Rounding out the clock category is a French industrial foundryman mantle clock with a bronze case on a black marble base, in excellent working condition and signed with “GLT” – the mark for Guilmet (est. $8,000-$12,000). Fans of antique music boxes will be impressed by the Regina automatic disc changer music box, playing 27-inch discs on a duplex comb. The unit is housed in a beautiful oak case and plays like new, with 12 discs included (est. $12,000-$15,000).
The star lot of the lamps category is a Tiffany Studios hanging lamp, 30 inches tall and with an 18-inch in diameter shade in the swirling pink Tyler pattern and a bronze beaded lower rim (est. $20,000-$30,000). Also will be a Williamson rose leaded table lamp, 25 inches tall, with an 18-inch gilt leaded and highly decorated glass domical shade (est. $5,000-$7,500).
Bronze creations always do well. Sold will be a bronze bust of Ludmilla Pitoeff (1895-1951), the Russian-born French actress, by Chana Orloff (Fr., 1888-1968), 20 ¼ inches tall (est. $15,000-$25,000); a bronze grouping by Eugeny Lanceray (Russ., 1848-1886), titled Winter Troika, of a horse-drawn sleigh, two men and a young boy (est. $10,000-$15,000); and a bronze grouping of two horses by French artist Pierre J. Mene (1810-1879), titled L’Accolade (est. $6,000-$8,000).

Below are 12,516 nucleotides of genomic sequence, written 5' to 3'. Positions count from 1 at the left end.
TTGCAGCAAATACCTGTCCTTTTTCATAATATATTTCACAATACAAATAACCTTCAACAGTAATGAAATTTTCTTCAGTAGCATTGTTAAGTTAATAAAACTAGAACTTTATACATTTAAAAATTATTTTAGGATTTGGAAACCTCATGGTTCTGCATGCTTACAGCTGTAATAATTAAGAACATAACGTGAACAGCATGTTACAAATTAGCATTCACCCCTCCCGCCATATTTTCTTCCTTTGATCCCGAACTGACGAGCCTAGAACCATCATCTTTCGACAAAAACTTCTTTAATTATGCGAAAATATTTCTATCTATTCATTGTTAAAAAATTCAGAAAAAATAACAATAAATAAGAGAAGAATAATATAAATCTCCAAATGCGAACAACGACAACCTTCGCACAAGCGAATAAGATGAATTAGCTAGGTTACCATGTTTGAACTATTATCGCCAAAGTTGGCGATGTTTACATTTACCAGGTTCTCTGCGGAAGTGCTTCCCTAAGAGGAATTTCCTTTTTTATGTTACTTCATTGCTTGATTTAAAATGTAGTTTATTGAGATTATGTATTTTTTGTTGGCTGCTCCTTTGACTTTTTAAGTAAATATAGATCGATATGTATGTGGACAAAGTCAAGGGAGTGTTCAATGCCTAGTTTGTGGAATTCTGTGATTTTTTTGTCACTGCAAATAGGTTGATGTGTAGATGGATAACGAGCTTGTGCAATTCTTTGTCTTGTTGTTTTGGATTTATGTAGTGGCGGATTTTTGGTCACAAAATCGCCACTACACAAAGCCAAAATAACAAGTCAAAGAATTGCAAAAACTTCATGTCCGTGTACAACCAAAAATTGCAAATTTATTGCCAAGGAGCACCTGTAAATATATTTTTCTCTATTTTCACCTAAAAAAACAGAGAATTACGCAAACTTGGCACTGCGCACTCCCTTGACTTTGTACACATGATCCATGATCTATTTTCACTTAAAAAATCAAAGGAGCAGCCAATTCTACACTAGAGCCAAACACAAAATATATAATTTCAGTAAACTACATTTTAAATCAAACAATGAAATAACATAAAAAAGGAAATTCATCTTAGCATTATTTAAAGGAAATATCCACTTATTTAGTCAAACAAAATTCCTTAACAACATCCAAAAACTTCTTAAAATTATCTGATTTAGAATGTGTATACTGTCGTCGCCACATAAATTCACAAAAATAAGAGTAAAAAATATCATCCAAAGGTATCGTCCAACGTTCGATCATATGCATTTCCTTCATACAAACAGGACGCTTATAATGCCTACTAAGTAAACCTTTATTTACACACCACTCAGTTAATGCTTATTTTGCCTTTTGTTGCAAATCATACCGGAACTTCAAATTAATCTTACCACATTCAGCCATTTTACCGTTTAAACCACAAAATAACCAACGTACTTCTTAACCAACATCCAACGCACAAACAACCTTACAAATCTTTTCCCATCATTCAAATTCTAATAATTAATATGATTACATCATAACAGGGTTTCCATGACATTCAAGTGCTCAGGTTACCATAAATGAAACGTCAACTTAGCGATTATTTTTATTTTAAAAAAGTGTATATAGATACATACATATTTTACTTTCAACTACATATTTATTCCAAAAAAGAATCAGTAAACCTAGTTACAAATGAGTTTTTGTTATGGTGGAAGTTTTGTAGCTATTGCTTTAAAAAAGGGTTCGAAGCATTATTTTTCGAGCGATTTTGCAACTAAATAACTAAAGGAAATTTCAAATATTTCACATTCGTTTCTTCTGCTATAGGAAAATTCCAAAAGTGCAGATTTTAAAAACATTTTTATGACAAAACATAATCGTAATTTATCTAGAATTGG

A Caille Brothers Co. (Detroit) one-cent coin-operated baseball trade stimulator, single reel type with five payout slots (for single, double, triple, home run and game won), in very good working condition, should bring $12,000-$15,000; while an H.C. Evens & Company (Chicago) horse race gambling wheel on a cast-iron base, with an interior barrel that rotates along with the wheel and through a series of gears and indicates the payout odds, should earn $4,000-$6,000.
From the furniture category, an unusual carved walnut marble-top bedroom set, with a high back bed having several carved animals in the headboard and footboard and a matching marble-top well drop dresser should rise to $8,000-$12,000. A gilt bronze marble-top one-drawer writing table with elegant tapered legs, is expected to command $8,000-$12,000.